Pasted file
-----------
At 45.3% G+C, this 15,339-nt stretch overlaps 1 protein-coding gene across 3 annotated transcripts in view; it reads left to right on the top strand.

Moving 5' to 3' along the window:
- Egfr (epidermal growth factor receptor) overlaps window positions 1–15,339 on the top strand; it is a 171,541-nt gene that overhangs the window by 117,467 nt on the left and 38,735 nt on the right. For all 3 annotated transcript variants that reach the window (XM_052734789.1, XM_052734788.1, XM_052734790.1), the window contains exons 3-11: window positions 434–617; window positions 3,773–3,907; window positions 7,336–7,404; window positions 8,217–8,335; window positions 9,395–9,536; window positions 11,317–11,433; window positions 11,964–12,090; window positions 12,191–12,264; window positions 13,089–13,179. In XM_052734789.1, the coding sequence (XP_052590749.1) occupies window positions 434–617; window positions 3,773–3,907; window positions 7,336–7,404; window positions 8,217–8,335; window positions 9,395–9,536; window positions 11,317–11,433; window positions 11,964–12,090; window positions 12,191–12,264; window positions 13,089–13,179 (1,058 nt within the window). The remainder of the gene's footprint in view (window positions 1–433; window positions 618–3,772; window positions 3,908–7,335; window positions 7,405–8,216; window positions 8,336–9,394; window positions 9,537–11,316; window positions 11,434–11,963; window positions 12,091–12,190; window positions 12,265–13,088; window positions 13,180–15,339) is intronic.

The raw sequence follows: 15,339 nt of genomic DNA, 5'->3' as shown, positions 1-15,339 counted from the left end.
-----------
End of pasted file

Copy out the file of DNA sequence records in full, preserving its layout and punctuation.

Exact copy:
At 45.3% G+C, this 15,339-nt stretch overlaps 1 protein-coding gene across 3 annotated transcripts in view; it reads left to right on the top strand.

Moving 5' to 3' along the window:
- Egfr (epidermal growth factor receptor) overlaps window positions 1–15,339 on the top strand; it is a 171,541-nt gene that overhangs the window by 117,467 nt on the left and 38,735 nt on the right. For all 3 annotated transcript variants that reach the window (XM_052734789.1, XM_052734788.1, XM_052734790.1), the window contains exons 3-11: window positions 434–617; window positions 3,773–3,907; window positions 7,336–7,404; window positions 8,217–8,335; window positions 9,395–9,536; window positions 11,317–11,433; window positions 11,964–12,090; window positions 12,191–12,264; window positions 13,089–13,179. In XM_052734789.1, the coding sequence (XP_052590749.1) occupies window positions 434–617; window positions 3,773–3,907; window positions 7,336–7,404; window positions 8,217–8,335; window positions 9,395–9,536; window positions 11,317–11,433; window positions 11,964–12,090; window positions 12,191–12,264; window positions 13,089–13,179 (1,058 nt within the window). The remainder of the gene's footprint in view (window positions 1–433; window positions 618–3,772; window positions 3,908–7,335; window positions 7,405–8,216; window positions 8,336–9,394; window positions 9,537–11,316; window positions 11,434–11,963; window positions 12,091–12,190; window positions 12,265–13,088; window positions 13,180–15,339) is intronic.

The raw sequence follows: 15,339 nt of genomic DNA, 5'->3' as shown, positions 1-15,339 counted from the left end.